The commander's sword & the executive's pen: Presidential success in congress and the use of force.

Description:

Post-force congressional rally effects are presented as a new incentive behind presidential decisions to use diversionary behavior. Using all key roll call votes in the House and Senate where the president has taken a position for the years 1948 to 1993, presidents are found to receive sharp decreases in both presidential support and success in Congress shortly after employing aggressive policies abroad. Evidence does suggest that presidents are able to capitalize on higher levels of congressional support for their policy preferences on votes pertaining to foreign or defense matters after uses of force abroad. But, despite these findings, diversionary behavior is found to hinder rather than facilitate troubled presidents' abilities to influence congressional voting behavior.

Creator(s): Ragland, James Deen
Creation Date: August 2007
Partner(s):
UNT Libraries
Collection(s):
UNT Theses and Dissertations
Usage:
Total Uses: 251
Past 30 days: 5
Yesterday: 0
Creator (Author):
Publisher Info:
Publisher Name: University of North Texas
Place of Publication: Denton, Texas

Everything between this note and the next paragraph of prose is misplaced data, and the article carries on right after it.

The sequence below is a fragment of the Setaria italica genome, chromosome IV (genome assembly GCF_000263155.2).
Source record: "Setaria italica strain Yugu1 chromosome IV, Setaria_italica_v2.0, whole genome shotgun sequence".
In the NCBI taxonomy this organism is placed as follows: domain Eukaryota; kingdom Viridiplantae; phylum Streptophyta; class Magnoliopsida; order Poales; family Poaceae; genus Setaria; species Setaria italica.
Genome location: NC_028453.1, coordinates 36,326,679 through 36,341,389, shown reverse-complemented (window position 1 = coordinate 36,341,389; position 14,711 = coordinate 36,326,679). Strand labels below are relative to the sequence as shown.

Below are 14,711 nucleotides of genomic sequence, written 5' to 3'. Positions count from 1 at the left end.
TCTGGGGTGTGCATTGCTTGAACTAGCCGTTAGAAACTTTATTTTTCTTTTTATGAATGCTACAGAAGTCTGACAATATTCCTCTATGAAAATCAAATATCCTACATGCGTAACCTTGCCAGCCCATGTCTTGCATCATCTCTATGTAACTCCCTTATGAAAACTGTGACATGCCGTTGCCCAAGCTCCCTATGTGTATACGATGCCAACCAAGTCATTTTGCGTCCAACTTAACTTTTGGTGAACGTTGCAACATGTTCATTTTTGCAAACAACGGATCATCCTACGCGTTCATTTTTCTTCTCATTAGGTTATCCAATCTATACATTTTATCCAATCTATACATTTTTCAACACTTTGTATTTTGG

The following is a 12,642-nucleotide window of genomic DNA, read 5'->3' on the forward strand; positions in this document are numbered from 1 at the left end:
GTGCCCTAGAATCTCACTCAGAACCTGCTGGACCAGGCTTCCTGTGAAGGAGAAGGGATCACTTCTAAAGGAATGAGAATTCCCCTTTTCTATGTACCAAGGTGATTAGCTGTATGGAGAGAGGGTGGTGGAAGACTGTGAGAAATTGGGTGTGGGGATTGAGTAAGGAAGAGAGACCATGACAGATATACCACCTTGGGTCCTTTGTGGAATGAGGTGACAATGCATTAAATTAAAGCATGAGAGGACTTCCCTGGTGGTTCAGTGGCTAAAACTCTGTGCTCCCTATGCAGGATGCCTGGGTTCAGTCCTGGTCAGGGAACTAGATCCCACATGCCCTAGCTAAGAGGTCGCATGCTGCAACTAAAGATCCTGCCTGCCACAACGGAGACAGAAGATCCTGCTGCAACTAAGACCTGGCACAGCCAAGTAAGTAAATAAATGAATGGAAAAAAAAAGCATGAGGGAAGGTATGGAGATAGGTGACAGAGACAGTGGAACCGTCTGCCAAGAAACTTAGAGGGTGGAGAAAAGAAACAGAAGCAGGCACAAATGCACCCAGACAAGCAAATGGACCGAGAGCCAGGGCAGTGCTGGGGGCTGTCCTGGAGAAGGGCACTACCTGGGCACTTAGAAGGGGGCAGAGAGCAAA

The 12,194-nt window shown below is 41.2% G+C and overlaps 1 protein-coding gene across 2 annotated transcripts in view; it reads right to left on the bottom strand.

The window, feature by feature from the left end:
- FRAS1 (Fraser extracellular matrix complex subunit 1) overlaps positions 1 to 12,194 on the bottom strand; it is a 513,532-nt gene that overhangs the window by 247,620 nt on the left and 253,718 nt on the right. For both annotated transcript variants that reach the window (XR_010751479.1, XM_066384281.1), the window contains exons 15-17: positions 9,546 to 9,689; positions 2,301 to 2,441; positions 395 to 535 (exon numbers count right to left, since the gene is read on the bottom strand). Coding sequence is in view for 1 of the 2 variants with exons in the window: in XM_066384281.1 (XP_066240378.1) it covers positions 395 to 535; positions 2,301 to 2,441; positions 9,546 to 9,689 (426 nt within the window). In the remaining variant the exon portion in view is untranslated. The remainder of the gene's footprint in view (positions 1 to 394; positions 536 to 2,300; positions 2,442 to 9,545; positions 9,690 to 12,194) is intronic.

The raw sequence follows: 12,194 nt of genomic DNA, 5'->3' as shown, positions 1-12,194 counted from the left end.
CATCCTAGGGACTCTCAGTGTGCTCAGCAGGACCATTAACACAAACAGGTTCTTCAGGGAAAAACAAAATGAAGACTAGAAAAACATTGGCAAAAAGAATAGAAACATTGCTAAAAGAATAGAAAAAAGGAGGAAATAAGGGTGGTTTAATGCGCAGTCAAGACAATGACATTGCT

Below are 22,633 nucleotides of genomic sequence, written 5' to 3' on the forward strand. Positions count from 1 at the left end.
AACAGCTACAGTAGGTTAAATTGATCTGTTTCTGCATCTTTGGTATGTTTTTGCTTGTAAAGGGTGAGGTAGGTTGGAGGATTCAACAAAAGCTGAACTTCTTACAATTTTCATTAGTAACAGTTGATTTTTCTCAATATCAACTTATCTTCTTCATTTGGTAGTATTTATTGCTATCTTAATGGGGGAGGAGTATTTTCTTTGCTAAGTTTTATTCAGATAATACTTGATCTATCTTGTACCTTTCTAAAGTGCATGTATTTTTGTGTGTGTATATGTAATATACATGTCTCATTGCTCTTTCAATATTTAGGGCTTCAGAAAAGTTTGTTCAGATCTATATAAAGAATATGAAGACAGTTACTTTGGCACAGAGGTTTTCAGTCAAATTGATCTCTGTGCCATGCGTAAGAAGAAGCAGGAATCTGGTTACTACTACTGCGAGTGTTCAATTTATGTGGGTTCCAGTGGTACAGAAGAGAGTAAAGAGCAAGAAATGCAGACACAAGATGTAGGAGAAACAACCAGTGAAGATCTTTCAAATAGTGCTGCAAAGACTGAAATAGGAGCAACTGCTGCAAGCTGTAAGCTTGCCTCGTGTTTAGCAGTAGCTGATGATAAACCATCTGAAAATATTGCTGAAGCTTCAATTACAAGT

Date(s):
  • Creation: August 2007
  • Digitized: September 13, 2007
Description:

Post-force congressional rally effects are presented as a new incentive behind presidential decisions to use diversionary behavior. Using all key roll call votes in the House and Senate where the president has taken a position for the years 1948 to 1993, presidents are found to receive sharp decreases in both presidential support and success in Congress shortly after employing aggressive policies abroad. Evidence does suggest that presidents are able to capitalize on higher levels of congressional support for their policy preferences on votes pertaining to foreign or defense matters after uses of force abroad. But, despite these findings, diversionary behavior is found to hinder rather than facilitate troubled presidents' abilities to influence congressional voting behavior.

Degree:
Level: Master's
Discipline: Political Science
Language(s):
Subject(s):
Keyword(s): Congressional support | diversionary theory | use of force
Contributor(s):
Partner:
UNT Libraries
Collection:
UNT Theses and Dissertations
Identifier:
  • OCLC: 191673466 |
  • ARK: ark:/67531/metadc3926
Resource Type: Thesis or Dissertation
Format: Text
Rights:
Access: Public
License: Copyright
Holder: Ragland, James Deen
Statement: Copyright is held by the author, unless otherwise noted. All rights reserved.